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Is it time to push back?

With the recent carnage on Wall Street, one has to ask, is it time to push back? For the past decade or more we have watched as the mortgage industry has become more streamlined. We have come up with no doc loans, no appraisal loans, and 125 percent loan to equity mortgages. At some point in time we have just plain gotten away from basics. In adition, we have come up with numerous cheaper, less detailed and in many cases less reliable appriasal products.

At yesterday’s Appraisal Standards Board public meeting in Chicago, one of the audience members inquired about an APO, which is apparently a product that some appraisers are advocating so that the compete with brokers and their BPO’s or Broker Price opinions. Many in the aduience thought that we already has such a product and that it was called an appraisal.

The biggest part of the Wall Street meltdown is as a result of poor mortgage lending practices, including a variety of appriasal products that were something less than an URAR appraisal.

In addition, many second mortgage loan decisions were made based on BPO’s. So let me see if I can get this straight, you are going to make a mortgage in the second position (with the greatest risk) and you are going to rely on a valuation prepared by someone with far less training and exprience than a qualified appraiser because you want to save some money!? So how’s that working so far!

All kidding aside, now is a good time for the profession, including individuals and trade organizations to start pushing back. Instead of saying we want to a product to compete with BPO’s how about suggesting that the client not use that product anymore.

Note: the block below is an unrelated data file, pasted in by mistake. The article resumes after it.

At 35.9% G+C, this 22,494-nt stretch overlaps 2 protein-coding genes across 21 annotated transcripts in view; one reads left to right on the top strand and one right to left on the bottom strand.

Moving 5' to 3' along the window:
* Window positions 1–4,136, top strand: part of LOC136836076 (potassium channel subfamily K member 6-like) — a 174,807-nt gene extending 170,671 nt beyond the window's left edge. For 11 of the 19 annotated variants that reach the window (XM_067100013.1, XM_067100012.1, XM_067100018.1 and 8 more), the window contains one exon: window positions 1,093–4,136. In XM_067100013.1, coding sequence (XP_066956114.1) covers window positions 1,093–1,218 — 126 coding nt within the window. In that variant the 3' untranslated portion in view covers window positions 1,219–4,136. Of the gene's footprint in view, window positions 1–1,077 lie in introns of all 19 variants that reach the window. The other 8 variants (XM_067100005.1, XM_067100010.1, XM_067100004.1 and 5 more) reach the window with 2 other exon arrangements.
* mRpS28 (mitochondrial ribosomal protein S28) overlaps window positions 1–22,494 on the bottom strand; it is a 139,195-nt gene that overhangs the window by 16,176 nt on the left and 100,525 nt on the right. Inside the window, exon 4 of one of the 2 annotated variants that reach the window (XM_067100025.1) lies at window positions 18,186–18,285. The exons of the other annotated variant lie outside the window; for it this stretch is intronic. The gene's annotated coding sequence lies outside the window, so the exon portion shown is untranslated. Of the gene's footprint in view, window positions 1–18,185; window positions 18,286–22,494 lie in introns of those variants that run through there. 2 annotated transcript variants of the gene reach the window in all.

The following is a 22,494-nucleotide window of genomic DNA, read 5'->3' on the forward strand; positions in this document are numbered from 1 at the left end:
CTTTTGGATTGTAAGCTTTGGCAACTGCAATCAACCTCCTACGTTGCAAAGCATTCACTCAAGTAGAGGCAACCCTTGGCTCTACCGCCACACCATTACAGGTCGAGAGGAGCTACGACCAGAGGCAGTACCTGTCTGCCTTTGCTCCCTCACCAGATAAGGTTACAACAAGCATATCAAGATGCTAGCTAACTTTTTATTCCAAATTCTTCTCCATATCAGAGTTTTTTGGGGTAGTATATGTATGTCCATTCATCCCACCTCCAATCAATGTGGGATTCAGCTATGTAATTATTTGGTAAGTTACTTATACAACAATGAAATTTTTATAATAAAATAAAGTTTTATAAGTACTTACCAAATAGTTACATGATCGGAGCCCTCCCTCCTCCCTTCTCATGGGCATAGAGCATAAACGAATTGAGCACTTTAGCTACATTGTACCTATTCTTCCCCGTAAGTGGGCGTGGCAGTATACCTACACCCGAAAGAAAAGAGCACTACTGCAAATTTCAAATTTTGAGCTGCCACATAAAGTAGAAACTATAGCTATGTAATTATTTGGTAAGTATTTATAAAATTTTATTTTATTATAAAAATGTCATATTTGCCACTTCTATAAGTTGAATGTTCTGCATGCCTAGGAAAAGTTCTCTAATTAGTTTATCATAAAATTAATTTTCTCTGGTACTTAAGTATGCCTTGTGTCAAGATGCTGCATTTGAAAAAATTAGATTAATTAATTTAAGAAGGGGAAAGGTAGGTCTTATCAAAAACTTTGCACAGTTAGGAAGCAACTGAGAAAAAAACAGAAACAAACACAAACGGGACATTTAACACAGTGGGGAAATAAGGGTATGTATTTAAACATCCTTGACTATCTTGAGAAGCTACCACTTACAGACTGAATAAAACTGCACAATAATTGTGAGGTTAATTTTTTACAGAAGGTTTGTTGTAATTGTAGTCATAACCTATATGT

I started in this business 30 years ago. IN every residential sale you had to have an appraisal and a credit report. The lender wanted to make sure the the borrower had the ability to pay for the mortage and that the collateral would provide the protection needed in case something went wrong. Seemed like a good idea at the time!

IT IS TIME TO GET BACK TO BASICS!.

Joe Traynor

Comments
  1. So let me see if I can get this straight, you are going to make a mortgage in the second position (with the greatest risk) and you are going to rely on a valuation prepared by someone with far less training and exprience than a qualified appraiser because you want to save some money!? So how’s that working so far!
    Ha! Well said, Joe.
    It does seem that if the lending industry had just paid a little more money for a quality appraisal, they could have saved themselves a lot of money in the long run.
    Of course the problem was that the person ordering the appraisal wasn’t the person holding the loan in the end. But I suspect that is beginning to change.

  2. Jerome Nagy

    I would hope that for any residential loan (first, second, refi, etc.) that an appraisal would be required. If I were a lender I would want an appraisal for anybody using their home as collateral.
    Good post, Joe. I think with the credit markets tightening and all these institutions failing that we are seeing a return to basics. It’s hard to find a mortgage unless you get FHA or have 10 percent down. Hopefully the rest of the industry is returning to normalcy as well.

  3. I have seen many BPOs. Mostly from realtors and some lenders trying to get me to change my opinion. From what I have seen, realtors do not have many guiding principals when creating them. They don’t know what adjustments should be made, how to derive those adjustments, and they use whatever comps available in the market to make the value the highest it could possibly be, as if their commission depended on the home selling for that price. Also, their BPOs are based on unverified, sometimes unreliable information that they assemble as they sit in an office somewhere. AVM models accept a 10-25% variation as acceptable. So, the ONLY answer for accurate property values is to have a real live appraiser VISIT the property and comparables and develop a market value based on the analysis of the market.

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